Existing home sales posted strong gains in February while sales of new homes slipped slightly. In March each category switched directions. The U.S. Census Bureau and the Department of Housing and Urban Development said newly constructed homes sold at a seasonally adjusted annual rate of 693,000 compared to 668,000 in February while the National Association of Realtors® (NAR) reported that existing home sales fell from a rate of 4.38 million units the prior month to 4.19 million.

The increase in new home sales put those transactions up 8.8 percent compared to February and 8.3 percent higher than the March 2023 pace. Sales of previously owned single-family homes, townhouses, condos, and cooperative apartments were down 4.3 percent and 3.7 percent compared to the two earlier periods.

Existing single-family home sales also declined 4.3 percent in March to a 3.97-million-unit sales pace while condo and cooperative apartment sales were down 4.9 percent to 390,000 units.  Single-family sales were 2.8 percent and multi-family sales were 11.4 percent lower year-over-year.

New home sales rose by 10,000 units from February to 67,000 on a non-seasonally adjusted basis.

Analysts polled by Trading Economics had expected new home sales to remain at February’s 668,000 level and had expected a smaller 2.2 percent decline in existing home sales to 4.2 million units.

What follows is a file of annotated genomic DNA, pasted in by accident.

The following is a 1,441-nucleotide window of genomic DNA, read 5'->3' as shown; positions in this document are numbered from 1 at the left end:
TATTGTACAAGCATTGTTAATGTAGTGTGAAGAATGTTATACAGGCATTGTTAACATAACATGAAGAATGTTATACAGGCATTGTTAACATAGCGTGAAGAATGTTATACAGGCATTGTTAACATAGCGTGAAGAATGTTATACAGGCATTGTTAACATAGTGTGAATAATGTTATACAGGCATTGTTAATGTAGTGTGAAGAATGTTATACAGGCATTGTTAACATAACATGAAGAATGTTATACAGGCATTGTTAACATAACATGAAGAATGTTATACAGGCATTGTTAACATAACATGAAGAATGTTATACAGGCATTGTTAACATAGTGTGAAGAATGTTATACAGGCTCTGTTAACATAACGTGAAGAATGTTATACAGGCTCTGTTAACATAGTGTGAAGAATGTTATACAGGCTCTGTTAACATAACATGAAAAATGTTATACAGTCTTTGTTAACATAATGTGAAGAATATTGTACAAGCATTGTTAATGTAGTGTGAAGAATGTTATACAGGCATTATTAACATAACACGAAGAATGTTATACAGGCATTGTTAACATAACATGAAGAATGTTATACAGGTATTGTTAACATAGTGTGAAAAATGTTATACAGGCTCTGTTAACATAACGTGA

The inventory of new homes remains healthy with 477,000 unsold homes, an estimated 8.3-month supply at the current rate of sales and a monthly increase of 5.7 percent. The number of existing homes available for sale did increase by 4.7 percent to 1.11 million units but remains anemic at a 3.2-month supply.

The median price of a new home sold during the month was $430,700 and the average was $524,800. In March 2023 the relative prices were $438,900 and $519,600. The median existing-home price rose 4.8 percent to $393,500, with the median single-family home priced at $397,200 and a condo at $357,400, increases of 4.7 percent and 5.8 percent year-over-year.

Existing home sales slid in the Midwest, South, and West, but rose in the Northeast for the first time since last November. Year-over-year sales were down in all regions. New home sales were also strongest in the Northeast, up 27,8 percent, and also gained by single-digit percentages in the other three regions. Northeast sales are still down 13.2 percent from the previous March while they rose by 4.5 percent (the South) to 23.4 percent (the Midwest.)

Median existing home prices were also higher on a regional basis, ranging from a 3.4 percent increase in the south to a 9.9 percent gain in the Northeast.

"Though rebounding from cyclical lows, home sales are stuck because interest rates have not made any major moves," said NAR Chief Economist Lawrence Yun. "There are nearly six million more jobs now compared to pre-COVID highs, which suggests more aspiring home buyers exist in the market."